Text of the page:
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Posts Tagged ‘Ireland’

I haven’t even left California yet and I’ve already screwed up. Awesome.

Checked my e-tickets two days ago and discovered that for reasons lost to the mists of post-menopausal memory, I booked us on a 7am flight out of San Francisco.

Which means we need to get to the airport no later than 5am. Crap.

Much furious consultation with my spouse ensued. We decided to get a motel room at a place near the airport that offers free shuttle service, plus a well-lit place to park a car for the 10 days we’ll be gone.

Of course the problem isn’t confined to the California end of the trip. We arrive in Dublin at 6:55am. Which means that we’ve got ~9 hours to kill before our room in Dublin City Centre opens up.

I can’t manage sightseeing after a transcontinental+transatlantic flight. My body absolutely will not tolerate that kind of nonsense.

The answer is yet another airport motel room. I emailed customer service at the Radisson Blu Dublin Airport and discovered that they’re set up to deal with situations like this in a couple of ways. They’ve got what they call Day Rooms that are available from 9am-5pm, or they’ll let a weary traveler rent a room overnight and check in very late (like, say, early the following morning), then check out at 3pm for no extra charge.

I went with option B, which will allow me to stagger/roll out of Customs and Passport Control straight to the free shuttle, straight to my motel room to collapse in an insensible heap.

While I haven’t yet stayed in their motel, so far I’m quite happy with the Radisson Blu customer service folks. They’ve followed up with me and seem intent on making sure I’m taken care of.

The morals of this story:

1. Pay attention to your flight bookings, and try to make your departure and arrival times work for you rather than against you.

2. Flexibility and good problem-solving skills are key for traveling with pain. Be willing to change your plans to make yourself more comfortable.

3. Money helps. A lot.

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Next week I’m off to Ireland. I’ve never been to Ireland before, so everything will be new and different and shiny.

Here’s how I’ve planned around my pain so far.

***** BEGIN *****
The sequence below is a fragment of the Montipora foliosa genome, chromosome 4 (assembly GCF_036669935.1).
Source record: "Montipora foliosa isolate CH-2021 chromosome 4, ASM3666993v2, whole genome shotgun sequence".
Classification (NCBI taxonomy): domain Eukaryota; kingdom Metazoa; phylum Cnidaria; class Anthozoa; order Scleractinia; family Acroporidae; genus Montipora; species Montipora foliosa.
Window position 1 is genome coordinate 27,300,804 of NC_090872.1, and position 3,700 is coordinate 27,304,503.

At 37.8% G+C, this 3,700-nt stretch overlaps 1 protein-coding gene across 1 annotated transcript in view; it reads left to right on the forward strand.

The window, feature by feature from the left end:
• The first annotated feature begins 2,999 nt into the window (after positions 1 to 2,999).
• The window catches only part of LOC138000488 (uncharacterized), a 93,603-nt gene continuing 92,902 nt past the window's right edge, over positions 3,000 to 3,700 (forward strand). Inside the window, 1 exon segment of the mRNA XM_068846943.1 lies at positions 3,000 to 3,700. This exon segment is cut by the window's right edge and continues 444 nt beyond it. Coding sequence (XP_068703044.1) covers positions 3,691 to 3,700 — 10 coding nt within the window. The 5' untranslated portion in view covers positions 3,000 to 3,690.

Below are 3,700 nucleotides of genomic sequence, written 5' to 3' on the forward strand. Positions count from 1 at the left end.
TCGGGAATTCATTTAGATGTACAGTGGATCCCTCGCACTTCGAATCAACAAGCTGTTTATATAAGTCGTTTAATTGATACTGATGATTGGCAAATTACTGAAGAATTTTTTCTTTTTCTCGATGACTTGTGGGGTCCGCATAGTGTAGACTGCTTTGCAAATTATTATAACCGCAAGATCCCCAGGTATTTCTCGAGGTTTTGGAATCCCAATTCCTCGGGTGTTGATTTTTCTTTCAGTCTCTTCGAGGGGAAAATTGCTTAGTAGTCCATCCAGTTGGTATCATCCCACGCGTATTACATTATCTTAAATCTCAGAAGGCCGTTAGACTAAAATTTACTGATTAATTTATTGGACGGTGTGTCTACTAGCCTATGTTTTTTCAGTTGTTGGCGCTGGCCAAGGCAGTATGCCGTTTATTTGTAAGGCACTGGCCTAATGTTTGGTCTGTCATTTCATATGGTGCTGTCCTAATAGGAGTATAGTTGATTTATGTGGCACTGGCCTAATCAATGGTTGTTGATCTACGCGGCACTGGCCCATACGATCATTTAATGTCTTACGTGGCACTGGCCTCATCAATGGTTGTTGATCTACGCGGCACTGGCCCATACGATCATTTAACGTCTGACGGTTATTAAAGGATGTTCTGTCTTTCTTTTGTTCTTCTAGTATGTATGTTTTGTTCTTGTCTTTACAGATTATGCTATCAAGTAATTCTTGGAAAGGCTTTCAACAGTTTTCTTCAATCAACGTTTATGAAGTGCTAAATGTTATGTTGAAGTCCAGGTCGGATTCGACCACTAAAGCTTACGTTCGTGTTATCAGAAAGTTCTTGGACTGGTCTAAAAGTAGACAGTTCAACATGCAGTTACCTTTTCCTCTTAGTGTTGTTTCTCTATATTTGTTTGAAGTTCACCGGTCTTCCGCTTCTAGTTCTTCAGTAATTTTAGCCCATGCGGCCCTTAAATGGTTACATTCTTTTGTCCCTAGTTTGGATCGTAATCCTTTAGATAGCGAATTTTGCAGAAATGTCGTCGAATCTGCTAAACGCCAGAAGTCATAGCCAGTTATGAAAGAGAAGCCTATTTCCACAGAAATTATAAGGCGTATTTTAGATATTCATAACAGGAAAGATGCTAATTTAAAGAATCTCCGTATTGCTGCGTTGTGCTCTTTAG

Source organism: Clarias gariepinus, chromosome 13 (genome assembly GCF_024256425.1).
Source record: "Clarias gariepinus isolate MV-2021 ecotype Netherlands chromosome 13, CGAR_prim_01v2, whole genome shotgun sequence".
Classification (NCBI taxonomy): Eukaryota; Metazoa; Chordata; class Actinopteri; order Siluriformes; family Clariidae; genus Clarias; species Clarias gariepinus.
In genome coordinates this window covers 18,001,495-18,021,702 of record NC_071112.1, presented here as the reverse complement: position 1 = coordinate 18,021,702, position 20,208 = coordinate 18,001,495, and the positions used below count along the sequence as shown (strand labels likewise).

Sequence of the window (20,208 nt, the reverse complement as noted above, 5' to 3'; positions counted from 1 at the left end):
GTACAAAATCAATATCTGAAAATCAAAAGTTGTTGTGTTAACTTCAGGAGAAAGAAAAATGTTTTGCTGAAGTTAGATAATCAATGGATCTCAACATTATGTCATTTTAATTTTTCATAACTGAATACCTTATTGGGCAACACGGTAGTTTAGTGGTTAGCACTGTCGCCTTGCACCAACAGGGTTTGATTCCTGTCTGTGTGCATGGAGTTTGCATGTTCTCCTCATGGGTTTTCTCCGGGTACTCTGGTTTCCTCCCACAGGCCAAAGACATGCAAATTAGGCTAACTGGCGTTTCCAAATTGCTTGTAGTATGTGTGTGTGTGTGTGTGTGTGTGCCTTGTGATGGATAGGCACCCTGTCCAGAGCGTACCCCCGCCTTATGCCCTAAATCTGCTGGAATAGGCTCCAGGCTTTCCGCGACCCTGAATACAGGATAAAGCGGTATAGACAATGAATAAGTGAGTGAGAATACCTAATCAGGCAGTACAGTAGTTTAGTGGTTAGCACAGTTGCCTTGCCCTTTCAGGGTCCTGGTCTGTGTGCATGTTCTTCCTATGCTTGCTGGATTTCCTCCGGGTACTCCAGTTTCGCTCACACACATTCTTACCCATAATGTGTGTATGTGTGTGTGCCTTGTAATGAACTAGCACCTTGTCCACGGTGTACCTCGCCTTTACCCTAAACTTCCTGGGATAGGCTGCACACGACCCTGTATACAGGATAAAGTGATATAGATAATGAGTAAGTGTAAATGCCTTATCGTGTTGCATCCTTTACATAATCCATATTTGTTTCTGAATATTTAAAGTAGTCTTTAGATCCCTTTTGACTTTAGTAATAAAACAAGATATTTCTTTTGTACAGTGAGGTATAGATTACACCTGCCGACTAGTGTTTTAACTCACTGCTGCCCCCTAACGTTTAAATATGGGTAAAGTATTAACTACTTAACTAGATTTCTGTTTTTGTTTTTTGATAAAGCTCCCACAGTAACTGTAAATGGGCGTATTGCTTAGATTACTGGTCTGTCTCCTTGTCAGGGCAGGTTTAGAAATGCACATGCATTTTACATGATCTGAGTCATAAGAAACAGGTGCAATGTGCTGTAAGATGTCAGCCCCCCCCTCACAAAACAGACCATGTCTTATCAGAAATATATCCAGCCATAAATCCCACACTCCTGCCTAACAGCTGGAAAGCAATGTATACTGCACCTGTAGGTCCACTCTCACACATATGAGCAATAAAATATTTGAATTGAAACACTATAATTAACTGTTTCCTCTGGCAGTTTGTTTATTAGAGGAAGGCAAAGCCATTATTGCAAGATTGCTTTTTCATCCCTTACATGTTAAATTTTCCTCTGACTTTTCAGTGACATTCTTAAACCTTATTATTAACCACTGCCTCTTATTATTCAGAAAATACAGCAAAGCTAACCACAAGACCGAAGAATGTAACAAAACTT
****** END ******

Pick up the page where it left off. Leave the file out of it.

Flying out

I’ll do all the right stuff to make the long flight more tolerable, including:

  • Get to the airport ~3 hours before my flight leaves.
  • Use the wheelchair service
  • Bring my own food
  • Bring my neck pillow
  • Do in-seat stretching exercises
  • Get up every hour and walk the length of the cabin and back at least once
  • Stay hydrated
  • Relax when disembarking–the prize for the “race” to the baggage carousel is to wait 20-30 minutes for the luggage to appear, and I don’t want to win that prize

Hotels

All my hotel rooms are booked. Because I’m traveling on my parents’ budget rather than my own, they are nice hotels. Which means working elevators, other people carrying the bags, soft comfy beds, bathtubs, and room service. It’s not politically correct to say so, but rubbing money on the pain really does help.

On the ground transport

In Dublin, we’ll be walking and taking public transit. Because it’s a big touristy city, I know I can catch cabs if I need them. I also know that if I’m having an iffy day, I won’t stray too far from the hotel.

We’re hiring a car and driver for the longer hauls and our time out beyond Dublin. The ‘cars’ will actually be minivans, which means I’ll have a place to lie down if I need it.

Meds

I’ll be refilling all my prescriptions before I leave. None of my current meds are restricted in the EU. All meds will still be in my carry-on, in their original (labeled) bottles.

Ireland is a civilized country that sells codeine-based painkillers over the counter in pharmacies. I will likely take advantage of said civility.

Money

I’ll be getting in touch with my bank early next week to inform them of the trip. These days, you want to do that, so they don’t suspend your account (for suspected fraud) when you suddenly start making charges in another country.

Yup, that’s a lot of planning. But every practical thing I take care of at home makes it easier for me to relax and enjoy

 

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